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Accelerating Travel Innovation After Coronavirus

Travel and tourism experienced an existential crisis in 2020 due to Coronavirus (covid-19). Being covid-19-ready quickly transformed into the new normal, with travel businesses doubling down on hygiene protocols, social distancing measures and providing a customer-centric approach to kickstart recovery.

Innovation is taking multiple forms as digitalisation and sustainability accelerate. New source markets, consumer segments, business models and alternative revenue streams are just some of the strategies being explored to ensure survival. 

With world arrivals forecast to be down -50% by the end of 2020, the global travel supply chain is under immense pressure.

Faced with the reality of a global recession and new waves of the virus, countries are using innovation to accelerate recovery, according to global market research company Euromonitor International’s new report ‘Accelerating Innovation after Coronavirus’.

Since the World Health Organisation declared covid-19 a global pandemic in March 2020, the world has witnessed the collapse of travel and tourism, as bans and restrictions were imposed by governments in an attempt to control the spread of the disease.

Recovery is dependent on the duration of social distancing measures, the efficiency of covid-19 tracking apps (as exemplified by countries like China, South Korea, Australia, Singapore and Germany) and the economic impact of the pandemic, particularly on unemployment. We expect tourism demand to take a minimum of three to five years to recover for trips and value, with lags for hotels, airlines and intermediaries. For the mid-term at least, the travel industry will have to recalibrate to lower levels of demand.

In Europe, a strong rebound of 5% real GDP growth and a 76% increase in inbound receipts are expected in 2021. Sustainable tourism will play a big part in the recovery process, with countries looking to achieve net positive impact for local communities, especially in destinations suffering from over-tourism, like Barcelona. With a rise in nature-based activities, known for its cognitive benefits, Scotland is developing a therapeutic recovery programme to improve mental wellbeing post-lockdown.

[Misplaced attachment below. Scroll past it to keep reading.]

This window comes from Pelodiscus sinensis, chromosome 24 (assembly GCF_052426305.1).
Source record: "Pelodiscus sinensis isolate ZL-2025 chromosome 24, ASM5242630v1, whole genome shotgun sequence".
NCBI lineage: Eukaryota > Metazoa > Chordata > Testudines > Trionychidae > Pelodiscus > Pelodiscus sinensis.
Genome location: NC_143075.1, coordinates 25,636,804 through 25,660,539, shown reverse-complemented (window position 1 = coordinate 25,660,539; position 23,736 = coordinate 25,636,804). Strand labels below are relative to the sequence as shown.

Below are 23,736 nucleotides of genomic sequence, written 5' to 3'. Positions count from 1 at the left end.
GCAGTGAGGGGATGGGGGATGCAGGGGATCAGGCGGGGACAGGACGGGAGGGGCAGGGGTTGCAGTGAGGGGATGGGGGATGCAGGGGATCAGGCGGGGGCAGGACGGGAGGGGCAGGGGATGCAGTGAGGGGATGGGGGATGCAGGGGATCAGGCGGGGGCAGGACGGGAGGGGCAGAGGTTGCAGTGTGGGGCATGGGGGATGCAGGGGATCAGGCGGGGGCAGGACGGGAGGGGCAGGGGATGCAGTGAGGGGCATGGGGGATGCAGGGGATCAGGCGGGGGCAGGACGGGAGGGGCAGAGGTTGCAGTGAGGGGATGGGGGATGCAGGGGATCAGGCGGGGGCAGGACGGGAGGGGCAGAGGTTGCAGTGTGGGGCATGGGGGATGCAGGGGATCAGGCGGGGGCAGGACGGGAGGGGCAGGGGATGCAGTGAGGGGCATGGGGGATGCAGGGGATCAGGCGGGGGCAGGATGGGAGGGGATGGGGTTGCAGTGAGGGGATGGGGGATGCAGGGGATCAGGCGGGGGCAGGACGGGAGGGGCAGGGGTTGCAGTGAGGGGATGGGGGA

In Asia Pacific, recovery is expected within three years; relatively quicker than Western Europe. Home to the world’s largest population of internet users, innovation in the region is already thriving, with concepts tackling various needs during lockdown, including customer journey, mobility and sustainable destination management. With mobile sales accounting for 62% of all APAC online sales this year, this trend will continue apace post pandemic. By 2025, Singapore will lead online travel sales with an average spend of USD1,200 per person a year.

In the Americas, Panama and Argentina are forecast to experience a 20% CAGR in inbound receipts in 2021-2025, ahead of the US at 12% CAGR. Digitalisation is accelerating with a wide range of technology incorporated into new travel concepts, including AI, automation, blockchain and the Internet of Things, to create a safer, more sustainable and seamless travel experience. Insights from Euromonitor show that 61% of US travel companies expect AI to impact their business in the next five years.

Countries in the Middle East are introducing new health and hygiene protocols to reassure people’s safety. Mosques in Saudi Arabia are using Ozone technology and thermal cameras for mass disinfection and temperature scanning. While, in Africa, the potential for smart connected cities is close in countries such as South Africa and Nigeria, with the acceleration in digital identity creation and rolling out 5G.

Iuliia Tore